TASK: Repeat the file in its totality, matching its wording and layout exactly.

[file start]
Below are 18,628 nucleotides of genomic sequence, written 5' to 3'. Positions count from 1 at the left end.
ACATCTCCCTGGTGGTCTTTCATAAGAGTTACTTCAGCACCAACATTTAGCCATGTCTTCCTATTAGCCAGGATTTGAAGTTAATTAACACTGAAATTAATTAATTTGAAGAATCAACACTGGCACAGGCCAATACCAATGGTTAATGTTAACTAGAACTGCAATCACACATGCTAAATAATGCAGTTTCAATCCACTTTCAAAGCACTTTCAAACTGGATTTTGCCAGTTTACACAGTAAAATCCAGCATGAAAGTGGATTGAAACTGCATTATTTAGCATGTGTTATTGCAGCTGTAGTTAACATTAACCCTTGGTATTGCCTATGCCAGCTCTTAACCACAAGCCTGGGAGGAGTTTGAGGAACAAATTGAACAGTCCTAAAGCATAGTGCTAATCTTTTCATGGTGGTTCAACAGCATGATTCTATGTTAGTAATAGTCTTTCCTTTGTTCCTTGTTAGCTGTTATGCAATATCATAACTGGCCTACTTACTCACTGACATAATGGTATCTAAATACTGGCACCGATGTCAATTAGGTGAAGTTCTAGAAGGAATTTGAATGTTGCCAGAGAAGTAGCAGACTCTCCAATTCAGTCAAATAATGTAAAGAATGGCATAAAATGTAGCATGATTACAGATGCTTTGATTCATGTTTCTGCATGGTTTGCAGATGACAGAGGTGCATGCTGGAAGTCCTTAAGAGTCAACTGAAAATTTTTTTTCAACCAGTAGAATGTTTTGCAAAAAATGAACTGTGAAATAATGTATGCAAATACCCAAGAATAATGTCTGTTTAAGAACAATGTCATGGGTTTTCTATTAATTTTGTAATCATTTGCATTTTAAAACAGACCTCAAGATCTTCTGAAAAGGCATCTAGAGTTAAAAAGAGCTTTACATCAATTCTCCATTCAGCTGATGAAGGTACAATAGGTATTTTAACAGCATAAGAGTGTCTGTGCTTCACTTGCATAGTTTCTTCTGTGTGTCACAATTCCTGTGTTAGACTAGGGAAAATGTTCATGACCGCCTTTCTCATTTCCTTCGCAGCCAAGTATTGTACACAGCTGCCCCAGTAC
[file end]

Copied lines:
Below are 18,628 nucleotides of genomic sequence, written 5' to 3'. Positions count from 1 at the left end.
ACATCTCCCTGGTGGTCTTTCATAAGAGTTACTTCAGCACCAACATTTAGCCATGTCTTCCTATTAGCCAGGATTTGAAGTTAATTAACACTGAAATTAATTAATTTGAAGAATCAACACTGGCACAGGCCAATACCAATGGTTAATGTTAACTAGAACTGCAATCACACATGCTAAATAATGCAGTTTCAATCCACTTTCAAAGCACTTTCAAACTGGATTTTGCCAGTTTACACAGTAAAATCCAGCATGAAAGTGGATTGAAACTGCATTATTTAGCATGTGTTATTGCAGCTGTAGTTAACATTAACCCTTGGTATTGCCTATGCCAGCTCTTAACCACAAGCCTGGGAGGAGTTTGAGGAACAAATTGAACAGTCCTAAAGCATAGTGCTAATCTTTTCATGGTGGTTCAACAGCATGATTCTATGTTAGTAATAGTCTTTCCTTTGTTCCTTGTTAGCTGTTATGCAATATCATAACTGGCCTACTTACTCACTGACATAATGGTATCTAAATACTGGCACCGATGTCAATTAGGTGAAGTTCTAGAAGGAATTTGAATGTTGCCAGAGAAGTAGCAGACTCTCCAATTCAGTCAAATAATGTAAAGAATGGCATAAAATGTAGCATGATTACAGATGCTTTGATTCATGTTTCTGCATGGTTTGCAGATGACAGAGGTGCATGCTGGAAGTCCTTAAGAGTCAACTGAAAATTTTTTTTCAACCAGTAGAATGTTTTGCAAAAAATGAACTGTGAAATAATGTATGCAAATACCCAAGAATAATGTCTGTTTAAGAACAATGTCATGGGTTTTCTATTAATTTTGTAATCATTTGCATTTTAAAACAGACCTCAAGATCTTCTGAAAAGGCATCTAGAGTTAAAAAGAGCTTTACATCAATTCTCCATTCAGCTGATGAAGGTACAATAGGTATTTTAACAGCATAAGAGTGTCTGTGCTTCACTTGCATAGTTTCTTCTGTGTGTCACAATTCCTGTGTTAGACTAGGGAAAATGTTCATGACCGCCTTTCTCATTTCCTTCGCAGCCAAGTATTGTACACAGCTGCCCCAGTAC